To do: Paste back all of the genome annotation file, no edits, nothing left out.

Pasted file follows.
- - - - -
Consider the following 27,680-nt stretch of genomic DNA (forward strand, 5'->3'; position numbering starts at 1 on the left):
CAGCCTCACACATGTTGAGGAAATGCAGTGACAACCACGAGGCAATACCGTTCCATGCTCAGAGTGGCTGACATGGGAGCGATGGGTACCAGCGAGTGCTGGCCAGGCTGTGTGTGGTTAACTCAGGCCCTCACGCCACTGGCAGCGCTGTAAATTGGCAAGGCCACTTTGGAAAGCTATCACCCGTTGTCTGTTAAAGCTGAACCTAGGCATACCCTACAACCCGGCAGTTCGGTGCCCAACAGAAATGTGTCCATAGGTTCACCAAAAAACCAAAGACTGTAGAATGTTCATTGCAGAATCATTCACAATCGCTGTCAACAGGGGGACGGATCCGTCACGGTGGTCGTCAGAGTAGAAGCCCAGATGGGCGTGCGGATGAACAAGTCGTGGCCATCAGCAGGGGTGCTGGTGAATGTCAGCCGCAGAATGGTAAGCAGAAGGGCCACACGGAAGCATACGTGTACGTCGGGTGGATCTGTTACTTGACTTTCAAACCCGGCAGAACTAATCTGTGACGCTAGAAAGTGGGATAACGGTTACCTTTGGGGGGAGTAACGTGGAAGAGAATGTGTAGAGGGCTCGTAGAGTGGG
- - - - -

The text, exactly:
Consider the following 27,680-nt stretch of genomic DNA (forward strand, 5'->3'; position numbering starts at 1 on the left):
CAGCCTCACACATGTTGAGGAAATGCAGTGACAACCACGAGGCAATACCGTTCCATGCTCAGAGTGGCTGACATGGGAGCGATGGGTACCAGCGAGTGCTGGCCAGGCTGTGTGTGGTTAACTCAGGCCCTCACGCCACTGGCAGCGCTGTAAATTGGCAAGGCCACTTTGGAAAGCTATCACCCGTTGTCTGTTAAAGCTGAACCTAGGCATACCCTACAACCCGGCAGTTCGGTGCCCAACAGAAATGTGTCCATAGGTTCACCAAAAAACCAAAGACTGTAGAATGTTCATTGCAGAATCATTCACAATCGCTGTCAACAGGGGGACGGATCCGTCACGGTGGTCGTCAGAGTAGAAGCCCAGATGGGCGTGCGGATGAACAAGTCGTGGCCATCAGCAGGGGTGCTGGTGAATGTCAGCCGCAGAATGGTAAGCAGAAGGGCCACACGGAAGCATACGTGTACGTCGGGTGGATCTGTTACTTGACTTTCAAACCCGGCAGAACTAATCTGTGACGCTAGAAAGTGGGATAACGGTTACCTTTGGGGGGAGTAACGTGGAAGAGAATGTGTAGAGGGCTCGTAGAGTGGG